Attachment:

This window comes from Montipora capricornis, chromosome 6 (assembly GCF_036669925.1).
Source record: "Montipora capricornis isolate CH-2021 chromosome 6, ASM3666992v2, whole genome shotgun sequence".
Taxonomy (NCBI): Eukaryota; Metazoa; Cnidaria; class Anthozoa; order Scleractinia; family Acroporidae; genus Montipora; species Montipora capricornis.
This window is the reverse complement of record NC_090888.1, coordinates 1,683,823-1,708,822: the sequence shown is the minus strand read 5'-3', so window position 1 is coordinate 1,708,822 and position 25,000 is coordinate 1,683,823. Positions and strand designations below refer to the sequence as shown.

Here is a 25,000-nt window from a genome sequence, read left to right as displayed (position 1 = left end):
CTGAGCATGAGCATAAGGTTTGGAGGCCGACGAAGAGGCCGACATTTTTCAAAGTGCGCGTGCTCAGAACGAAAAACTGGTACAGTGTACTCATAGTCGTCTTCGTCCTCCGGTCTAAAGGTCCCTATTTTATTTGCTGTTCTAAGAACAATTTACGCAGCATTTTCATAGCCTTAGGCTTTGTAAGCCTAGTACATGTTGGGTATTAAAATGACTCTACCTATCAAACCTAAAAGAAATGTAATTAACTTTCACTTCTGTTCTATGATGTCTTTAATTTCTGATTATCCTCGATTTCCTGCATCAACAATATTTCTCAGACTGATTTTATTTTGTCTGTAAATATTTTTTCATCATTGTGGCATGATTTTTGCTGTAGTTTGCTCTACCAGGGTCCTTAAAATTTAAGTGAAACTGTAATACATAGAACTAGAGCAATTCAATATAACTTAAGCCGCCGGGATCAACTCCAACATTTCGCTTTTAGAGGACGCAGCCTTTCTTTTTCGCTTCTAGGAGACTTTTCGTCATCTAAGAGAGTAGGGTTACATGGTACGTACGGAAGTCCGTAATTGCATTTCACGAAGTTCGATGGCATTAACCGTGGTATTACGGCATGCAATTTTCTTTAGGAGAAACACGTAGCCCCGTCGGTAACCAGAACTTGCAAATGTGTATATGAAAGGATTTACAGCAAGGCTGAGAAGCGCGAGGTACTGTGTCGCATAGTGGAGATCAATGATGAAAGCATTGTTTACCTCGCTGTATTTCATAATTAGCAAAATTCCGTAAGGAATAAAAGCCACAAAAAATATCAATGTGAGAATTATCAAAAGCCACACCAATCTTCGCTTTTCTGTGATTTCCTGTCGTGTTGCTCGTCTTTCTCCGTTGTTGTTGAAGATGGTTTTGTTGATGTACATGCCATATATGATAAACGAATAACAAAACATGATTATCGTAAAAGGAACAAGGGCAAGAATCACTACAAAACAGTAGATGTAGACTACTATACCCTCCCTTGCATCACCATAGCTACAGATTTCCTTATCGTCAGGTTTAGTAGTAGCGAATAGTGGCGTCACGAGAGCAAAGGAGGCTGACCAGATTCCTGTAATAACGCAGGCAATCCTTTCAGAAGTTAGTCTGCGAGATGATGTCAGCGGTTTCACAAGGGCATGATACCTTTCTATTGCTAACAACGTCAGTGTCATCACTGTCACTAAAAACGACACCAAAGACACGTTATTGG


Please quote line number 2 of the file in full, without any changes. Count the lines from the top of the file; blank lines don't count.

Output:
Source record: "Montipora capricornis isolate CH-2021 chromosome 6, ASM3666992v2, whole genome shotgun sequence".